In May this year, I was fortunate to be one of 28 entrepreneurs from around the world invited to spend a week on Richard Branson’s private retreat, Necker Island, otherwise known as the ‘entrepreneur’s paradise’.
Workplace gender equality
My experience at Necker reminded me that there are people of both sexes who want to create change and drive gender equality in the workforce. Branson himself is a strong advocate for bridging the divide in business, innovation and education around the world, through charity projects such as Virgin Unite.
As a serial entrepreneur, philanthropist and champion for female entrepreneurs, Branson has long been a hero of mine. On International Women’s Day this year, he wrote, “Removing barriers like discrimination and divisions is a necessity for business success.”
Interestingly, though, the delegation I attended was male-dominated, with only 11 out of the 28 being women. To me, this is indicative of the ever-prevalent gap in business between women leaders, entrepreneurs and innovators and their male counterparts. This is a global issue that impacts everyone — including men.
After 8 years of running my own business, Manning & Co, and then founding its sister company, Gemstar Technology, I’ve seen more and more female entrepreneurs and innovators shake up the business world — even in traditionally male-dominated fields like STEM. However, there are not enough of these women.
I’ve been lucky enough to grow up in Sydney, with a middle-class and educated background. However, I’ve still experienced the gender divide in business firsthand. I launched Manning & Co in 2008, shortly after my first child was born. At the time, I found that, as a mother, a flexible management role in the corporate sector was virtually impossible to find. Sadly, the lack of roles — especially in executive positions — has only increased.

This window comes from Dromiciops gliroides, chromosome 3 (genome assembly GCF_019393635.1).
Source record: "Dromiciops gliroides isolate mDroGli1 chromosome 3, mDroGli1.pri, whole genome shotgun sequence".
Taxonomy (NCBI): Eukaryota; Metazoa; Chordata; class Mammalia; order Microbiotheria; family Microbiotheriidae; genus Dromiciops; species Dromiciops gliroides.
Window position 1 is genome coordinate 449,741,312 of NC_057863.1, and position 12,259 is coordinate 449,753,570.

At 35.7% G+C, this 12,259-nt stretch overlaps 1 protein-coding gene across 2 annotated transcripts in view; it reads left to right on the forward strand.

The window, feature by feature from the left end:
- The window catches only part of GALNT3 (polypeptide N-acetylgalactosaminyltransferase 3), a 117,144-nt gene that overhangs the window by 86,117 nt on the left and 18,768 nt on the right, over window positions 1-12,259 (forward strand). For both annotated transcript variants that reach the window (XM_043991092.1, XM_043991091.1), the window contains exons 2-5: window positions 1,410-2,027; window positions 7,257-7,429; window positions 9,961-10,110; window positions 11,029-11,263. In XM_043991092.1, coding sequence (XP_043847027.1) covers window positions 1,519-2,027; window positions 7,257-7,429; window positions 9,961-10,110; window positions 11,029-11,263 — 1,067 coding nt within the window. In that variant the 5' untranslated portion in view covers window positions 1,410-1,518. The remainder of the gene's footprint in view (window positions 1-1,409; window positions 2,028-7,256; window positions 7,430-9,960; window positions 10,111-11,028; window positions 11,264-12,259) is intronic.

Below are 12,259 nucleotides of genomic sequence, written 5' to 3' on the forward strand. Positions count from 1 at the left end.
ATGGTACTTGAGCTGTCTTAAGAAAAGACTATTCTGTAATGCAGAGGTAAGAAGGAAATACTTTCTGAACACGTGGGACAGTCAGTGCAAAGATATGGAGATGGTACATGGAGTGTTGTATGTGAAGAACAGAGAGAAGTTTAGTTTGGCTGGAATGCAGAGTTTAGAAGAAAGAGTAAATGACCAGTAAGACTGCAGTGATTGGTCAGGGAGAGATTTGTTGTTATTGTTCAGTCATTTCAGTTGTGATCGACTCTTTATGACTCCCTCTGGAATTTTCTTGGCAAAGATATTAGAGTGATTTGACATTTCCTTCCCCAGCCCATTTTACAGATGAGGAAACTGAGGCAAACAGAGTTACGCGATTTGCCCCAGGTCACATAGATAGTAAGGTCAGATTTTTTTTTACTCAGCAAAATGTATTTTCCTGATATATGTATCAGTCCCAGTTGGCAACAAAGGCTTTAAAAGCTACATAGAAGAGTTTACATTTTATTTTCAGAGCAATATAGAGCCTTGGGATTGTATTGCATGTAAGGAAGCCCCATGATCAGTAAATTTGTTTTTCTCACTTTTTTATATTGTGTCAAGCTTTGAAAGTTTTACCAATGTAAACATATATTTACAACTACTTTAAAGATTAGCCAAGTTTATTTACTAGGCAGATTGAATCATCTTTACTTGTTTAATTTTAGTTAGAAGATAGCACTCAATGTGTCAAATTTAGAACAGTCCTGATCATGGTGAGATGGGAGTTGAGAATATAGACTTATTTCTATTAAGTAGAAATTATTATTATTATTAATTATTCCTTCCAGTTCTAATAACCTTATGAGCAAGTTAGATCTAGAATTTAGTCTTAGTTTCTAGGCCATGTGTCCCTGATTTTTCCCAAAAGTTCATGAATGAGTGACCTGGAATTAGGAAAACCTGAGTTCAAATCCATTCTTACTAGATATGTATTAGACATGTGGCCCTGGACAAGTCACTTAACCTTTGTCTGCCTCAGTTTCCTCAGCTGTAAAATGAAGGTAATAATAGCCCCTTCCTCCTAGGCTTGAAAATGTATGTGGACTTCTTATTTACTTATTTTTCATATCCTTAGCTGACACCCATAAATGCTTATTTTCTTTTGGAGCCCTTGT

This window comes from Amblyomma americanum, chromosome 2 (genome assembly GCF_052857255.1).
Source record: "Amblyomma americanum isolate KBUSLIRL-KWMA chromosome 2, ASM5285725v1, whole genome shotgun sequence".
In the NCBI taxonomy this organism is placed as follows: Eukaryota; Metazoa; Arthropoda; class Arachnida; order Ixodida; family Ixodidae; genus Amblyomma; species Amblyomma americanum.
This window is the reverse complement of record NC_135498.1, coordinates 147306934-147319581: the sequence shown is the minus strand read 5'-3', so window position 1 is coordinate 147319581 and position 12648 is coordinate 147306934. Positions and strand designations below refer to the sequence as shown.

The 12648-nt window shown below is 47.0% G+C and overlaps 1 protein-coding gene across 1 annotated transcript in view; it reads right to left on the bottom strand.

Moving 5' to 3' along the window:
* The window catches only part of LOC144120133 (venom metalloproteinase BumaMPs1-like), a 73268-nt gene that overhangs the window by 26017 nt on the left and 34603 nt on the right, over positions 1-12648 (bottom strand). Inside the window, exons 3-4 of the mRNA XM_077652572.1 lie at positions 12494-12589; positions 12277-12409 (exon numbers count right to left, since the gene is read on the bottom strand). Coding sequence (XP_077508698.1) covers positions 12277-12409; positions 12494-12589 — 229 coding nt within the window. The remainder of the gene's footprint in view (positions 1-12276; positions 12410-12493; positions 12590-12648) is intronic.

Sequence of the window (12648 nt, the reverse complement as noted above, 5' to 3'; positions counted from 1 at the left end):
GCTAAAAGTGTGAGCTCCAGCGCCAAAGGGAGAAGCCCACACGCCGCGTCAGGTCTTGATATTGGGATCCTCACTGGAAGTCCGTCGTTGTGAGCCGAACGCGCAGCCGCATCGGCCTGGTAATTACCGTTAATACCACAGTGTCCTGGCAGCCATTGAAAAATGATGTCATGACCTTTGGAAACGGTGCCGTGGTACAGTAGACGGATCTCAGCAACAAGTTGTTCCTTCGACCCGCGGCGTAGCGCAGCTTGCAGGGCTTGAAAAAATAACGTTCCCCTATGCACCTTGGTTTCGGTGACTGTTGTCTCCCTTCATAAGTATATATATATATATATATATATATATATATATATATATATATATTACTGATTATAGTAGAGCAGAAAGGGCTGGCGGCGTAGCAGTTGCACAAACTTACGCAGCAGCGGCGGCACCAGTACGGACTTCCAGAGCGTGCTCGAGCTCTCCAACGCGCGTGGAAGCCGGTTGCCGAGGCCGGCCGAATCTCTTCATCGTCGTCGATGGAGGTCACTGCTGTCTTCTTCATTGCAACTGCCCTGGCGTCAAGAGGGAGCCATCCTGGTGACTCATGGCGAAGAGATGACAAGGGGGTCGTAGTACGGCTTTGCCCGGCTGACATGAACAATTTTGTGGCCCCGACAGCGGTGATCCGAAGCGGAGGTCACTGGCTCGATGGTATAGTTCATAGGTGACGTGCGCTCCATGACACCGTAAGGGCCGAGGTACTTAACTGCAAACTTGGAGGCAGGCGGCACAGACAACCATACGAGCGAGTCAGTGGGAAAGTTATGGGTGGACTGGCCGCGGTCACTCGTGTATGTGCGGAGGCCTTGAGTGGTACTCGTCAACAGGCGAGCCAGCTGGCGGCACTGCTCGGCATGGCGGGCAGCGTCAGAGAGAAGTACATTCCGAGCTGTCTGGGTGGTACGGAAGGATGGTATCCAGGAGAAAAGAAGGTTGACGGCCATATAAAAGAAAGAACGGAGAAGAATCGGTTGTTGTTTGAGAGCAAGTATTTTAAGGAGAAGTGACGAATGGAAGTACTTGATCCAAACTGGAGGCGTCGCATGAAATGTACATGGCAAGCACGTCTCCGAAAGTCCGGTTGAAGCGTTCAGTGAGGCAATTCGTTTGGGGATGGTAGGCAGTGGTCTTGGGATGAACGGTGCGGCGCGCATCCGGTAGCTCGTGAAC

After a week of brainstorming with fellow entrepreneurs and Branson himself on Necker, I’m more determined than ever to bridge the gender divide in business.
5 learnings from Necker about female entrepreneurs
1. Surround yourself with positive people
Every woman deserves to feel valued and supported. When you dare to be different, there is no point being around negative people who bring you down. To quote Branson, “When they say you can’t, they show their limits, not yours.” By surrounding yourself with positive people, you can stay ahead of the game, supported by an energetic network.
Women don’t tend to network enough — there’s a lack of female speakers at business forums and networking events. We need to be seen and heard. Develop your own profile by meeting and greeting people with confidence. Networking is a great way to promote your profile and skills. The possibilities are endless.
3. Speak out
Don’t be afraid to speak out about your achievements. Be bold and daring. As a woman leader in business, you are strong and capable — don’t let anyone tell you otherwise. Your opinions and achievements are hugely valuable to the business world. We need more women like you, so speak out. Never be afraid to voice your opinions, because they matter.
4. Be yourself
Don’t try to be someone you’re not. For diversity in business to truly take place and for great ideas to become reality, we need difference in views and thinking. So be authentic and true to yourself, not only as an individual, but as a woman. The road to success can only be paved if you are true to yourself, your dreams and passions.
Trust your instincts
During my career, I have been derailed, with people convincing me to move away from my core ideas. And I listened to them, believing that my male superiors would know better. However, I’ve learnt to trust my instincts. Since doing this, I’ve made leaps and bounds with my second business and have a third non-profit business, Light Years, in the works. Trusting yourself is crucial to carving an authentic and cutting-edge business profile.